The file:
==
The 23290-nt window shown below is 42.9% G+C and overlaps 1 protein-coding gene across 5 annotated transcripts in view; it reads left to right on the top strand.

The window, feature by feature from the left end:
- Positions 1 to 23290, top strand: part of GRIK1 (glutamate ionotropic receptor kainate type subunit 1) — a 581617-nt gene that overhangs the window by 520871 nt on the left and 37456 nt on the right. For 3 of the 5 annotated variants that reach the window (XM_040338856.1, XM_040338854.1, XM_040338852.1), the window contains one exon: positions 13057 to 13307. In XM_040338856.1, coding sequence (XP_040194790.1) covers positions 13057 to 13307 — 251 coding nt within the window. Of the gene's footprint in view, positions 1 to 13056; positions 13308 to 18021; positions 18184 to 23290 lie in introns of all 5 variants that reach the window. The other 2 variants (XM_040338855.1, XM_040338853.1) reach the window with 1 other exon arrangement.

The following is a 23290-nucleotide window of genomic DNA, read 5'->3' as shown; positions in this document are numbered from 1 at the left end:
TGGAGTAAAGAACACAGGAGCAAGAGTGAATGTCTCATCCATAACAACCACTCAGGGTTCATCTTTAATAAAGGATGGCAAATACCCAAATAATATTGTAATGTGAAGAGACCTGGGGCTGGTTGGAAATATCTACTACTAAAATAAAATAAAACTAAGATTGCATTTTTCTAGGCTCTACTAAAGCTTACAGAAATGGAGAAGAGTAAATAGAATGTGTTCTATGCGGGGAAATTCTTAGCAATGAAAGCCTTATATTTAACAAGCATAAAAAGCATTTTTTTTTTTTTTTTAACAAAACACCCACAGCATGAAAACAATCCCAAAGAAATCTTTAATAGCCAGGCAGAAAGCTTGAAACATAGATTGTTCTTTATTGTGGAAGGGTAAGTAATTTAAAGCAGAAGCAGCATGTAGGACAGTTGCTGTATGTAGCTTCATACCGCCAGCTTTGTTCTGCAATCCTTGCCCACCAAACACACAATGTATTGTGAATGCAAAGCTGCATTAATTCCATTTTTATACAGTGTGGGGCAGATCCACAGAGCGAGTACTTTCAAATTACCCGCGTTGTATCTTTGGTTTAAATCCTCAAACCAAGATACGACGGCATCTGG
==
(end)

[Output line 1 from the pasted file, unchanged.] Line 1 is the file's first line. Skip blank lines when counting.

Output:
The 23290-nt window shown below is 42.9% G+C and overlaps 1 protein-coding gene across 5 annotated transcripts in view; it reads left to right on the top strand.